444 A.2d 433 (Me. 1982), Culbert v. Sampson's Supermarkets Inc.

Citation:444 A.2d 433
Opinion Judge:VIOLETTE,
Party Name:Judith CULBERT and Francis Patrick Culbert, by his father and next friend, Patrick Culbert, v. SAMPSON'S SUPERMARKETS INC. Judith CULBERT and Francis Patrick Culbert, by his father and next friend, Patrick Culbert, v. BEECH-NUT CORP.
Attorney:Hal S. Weisberger (orally), Frederick P. O'Connell, Augusta, for plaintiffs. Kelly, Remmel & Zimmerman, U. Charles Remmel, II, Graydon G. Stevens (orally), Portland, for defendants.
Judge Panel:Before McKUSICK, C. J., and GODFREY, ROBERTS, CARTER and VIOLETTE, JJ.
Case Date:April 30, 1982
Court:Supreme Judicial Court of Maine

Page 433

444 A.2d 433 (Me. 1982)

Judith CULBERT and Francis Patrick Culbert, by his father

and next friend, Patrick Culbert,

v.

SAMPSON'S SUPERMARKETS INC.

Judith CULBERT and Francis Patrick Culbert, by his father

and next friend, Patrick Culbert,

v.

BEECH-NUT CORP.

Supreme Judicial Court of Maine.

April 30, 1982

Argued Jan. 5, 1982.

Hal S. Weisberger (orally), Frederick P. O'Connell, Augusta, for plaintiffs.

Kelly, Remmel & Zimmerman, U. Charles Remmel, II, Graydon G. Stevens (orally), Portland, for defendants.

Before McKUSICK, C. J., and GODFREY, ROBERTS, CARTER and VIOLETTE, JJ.

VIOLETTE, Justice.

These cases, consolidated below, involve claims for personal injuries suffered by a mother and her infant son when the six month old child choked on a foreign substance contained in a jar of Beech-Nut baby food. Plaintiff Judith Culbert was spoon feeding to her son Francis the food she had purchased at Sampson's Supermarket. In her complaint, Judith Culbert had sought to recover damages for the emotional distress she claims to have suffered as a result of allegedly negligent acts of the defendants. 1 The Superior Court, Kennebec County, dismissed

Page 434

the mother's claims against Beech-Nut and granted Sampson's motion for summary judgment against the mother. Plaintiff appeals from this adverse ruling. We vacate and remand for further proceedings.

The complaints in this case, identical except in the designation of a defendant, averred that on or about November 4, 1978, plaintiff Judith Culbert purchased a jar of turkey and rice baby food. On the same day, while she was feeding the food to her son, the child allegedly "commenced to choke and gag, and finally spat up a hard substance." The complaint further alleged that it was foreseeable that "as a result of being exposed to the gagging and choking of [Francis Culbert], the plaintiff, Judith Culbert, suffered great anxiety, tension and emotional upset."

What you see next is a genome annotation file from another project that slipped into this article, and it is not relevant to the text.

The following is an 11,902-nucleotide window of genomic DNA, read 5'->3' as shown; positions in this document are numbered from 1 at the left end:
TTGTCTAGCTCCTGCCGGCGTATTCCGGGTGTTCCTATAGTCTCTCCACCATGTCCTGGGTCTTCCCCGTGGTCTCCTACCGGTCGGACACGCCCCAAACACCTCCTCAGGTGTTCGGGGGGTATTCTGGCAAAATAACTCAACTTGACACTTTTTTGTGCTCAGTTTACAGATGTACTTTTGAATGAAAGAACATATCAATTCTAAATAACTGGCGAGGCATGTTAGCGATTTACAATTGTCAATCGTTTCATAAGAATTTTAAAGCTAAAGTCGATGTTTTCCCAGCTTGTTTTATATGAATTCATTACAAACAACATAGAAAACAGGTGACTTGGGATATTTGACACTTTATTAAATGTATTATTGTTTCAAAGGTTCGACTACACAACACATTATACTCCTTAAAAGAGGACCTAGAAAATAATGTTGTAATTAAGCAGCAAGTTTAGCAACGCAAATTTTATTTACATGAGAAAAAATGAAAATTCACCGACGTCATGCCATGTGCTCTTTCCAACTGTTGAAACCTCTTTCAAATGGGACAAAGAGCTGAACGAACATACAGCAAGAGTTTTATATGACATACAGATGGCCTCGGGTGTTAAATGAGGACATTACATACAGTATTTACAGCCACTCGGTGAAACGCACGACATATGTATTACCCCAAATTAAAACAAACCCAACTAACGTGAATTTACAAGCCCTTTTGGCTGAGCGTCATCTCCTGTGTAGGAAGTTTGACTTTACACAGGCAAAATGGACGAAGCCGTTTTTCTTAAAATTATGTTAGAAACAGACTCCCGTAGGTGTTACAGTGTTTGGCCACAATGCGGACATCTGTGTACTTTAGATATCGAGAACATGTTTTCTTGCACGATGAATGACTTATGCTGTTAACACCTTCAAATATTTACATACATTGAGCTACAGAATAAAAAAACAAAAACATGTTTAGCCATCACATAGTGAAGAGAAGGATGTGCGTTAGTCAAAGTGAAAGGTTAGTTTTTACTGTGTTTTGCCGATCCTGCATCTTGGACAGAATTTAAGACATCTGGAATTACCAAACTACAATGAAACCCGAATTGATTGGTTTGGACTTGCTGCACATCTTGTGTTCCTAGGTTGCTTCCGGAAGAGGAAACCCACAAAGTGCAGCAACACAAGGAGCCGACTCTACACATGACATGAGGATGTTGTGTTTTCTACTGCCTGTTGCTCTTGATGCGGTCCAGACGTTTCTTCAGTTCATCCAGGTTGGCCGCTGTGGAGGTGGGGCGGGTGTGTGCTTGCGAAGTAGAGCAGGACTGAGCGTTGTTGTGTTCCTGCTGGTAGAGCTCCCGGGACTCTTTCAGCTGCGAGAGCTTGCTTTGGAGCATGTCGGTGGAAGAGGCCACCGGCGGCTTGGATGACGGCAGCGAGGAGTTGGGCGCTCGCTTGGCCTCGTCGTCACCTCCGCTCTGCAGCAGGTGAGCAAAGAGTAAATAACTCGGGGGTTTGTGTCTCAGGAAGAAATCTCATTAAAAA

Defendants' motions for summary judgment and for dismissal for failure to state a claim were consolidated by the Superior Court. After a hearing and argument by counsel, the presiding justice granted defendants' motions, holding that because plaintiff had not alleged that she was within the "zone of danger" of harm the complaint failed to state a claim for relief upon which damages for negligently inflicted emotional distress could be awarded. 2 On appeal, plaintiff maintains that the lower court incorrectly construed Maine law, and contends that the complaint stated a recognized cause of action for negligence. In determining whether the lower court erred in granting defendant Beech-Nut's motion to dismiss, we consider all well-pleaded material allegations of the complaint as admitted. See Harmon v. Harmon, Me., 404 A.2d 1020 (1979); National Hearing Aid Centers, Inc. v. Smith, Me., 376 A.2d 456 (1977). We must also accept as true the uncontroverted facts properly before the lower court which granted defendant Sampson's motion for summary judgment against Judith Culbert. See Steeves v. Irwin, Me., 233 A.2d 126 (1967); Field, McKusick & Wroth, Maine Civil Practice § 56.4 (Supp.1981).

I

The issue presented by this appeal, although of first impression in this jurisdiction, has been the subject of much commentary in the literature and many cases in other jurisdictions. See, e.g., Dillon v. Legg, 68 Cal.2d 728, 69 Cal.Rptr. 72, 441 P.2d 912 (1968); Barnhill v. Davis, Iowa, 300 N.W.2d 104 (Iowa 1981); Dziokonski v. Babineau, 375 Mass. 555, 380 N.E.2d 1295 (1978); Tobin v. Grossman, 24 N.Y.2d 609, 301 N.Y.S.2d 554, 249 N.E.2d 419 (1969); Lambert, "Tort Liability for Psychic Injuries", 41 B.U.L.Rev. 584 (1961); Comment, "Negligently Inflicted Mental Distress: The Case for an Independent Tort", 59 Geo.L.Rev. 1237 (1971); Comment, "Duty, Foreseeability, and the Negligent Infliction of Mental Distress", 33 Maine L.Rev. 303 (1981). There exist three basis rules defining the scope of a tortfeasor's liability for mental distress negligently inflicted on a bystander: the impact rule, the zone of danger rule, and a foreseeability test first articulated by the California Supreme Court in Dillon v. Legg, supra.

The Law Court adopted the impact rule in 1921 in Herrick v. Evening Express Pub. Co., 120 Me. 138, 113 A. 16 (1921). The Court held that an aggrieved party could not recover damages for injuries resulting from mental or emotional distress unless the individual also sustained a physical impact as a result of the defendant's negligence. Although at one time many jurisdictions adhered to the so-called impact rule, its tenets have now been thoroughly repudiated. See Battalla v. State, 10 N.Y.2d 237, 219 N.Y.S.2d 34, 176 N.E.2d 729 (1961). In 1970, this Court expressly declined to follow the impact rule articulated

Page 435

in Herrick, supra, in part because advances made in medical science had eliminated the once perceived need to define the tortfeasor's liability so narrowly. Wallace v. Coca-Cola Bottling Plants, Inc., Me., 269 A.2d 117 (1970).

A majority of jurisdictions have adopted the "zone of danger" test for liability. See Comment, "Duty, Foreseeability and the Negligent Infliction of Mental Distress", 33 Maine L.Rev. 303, 313...

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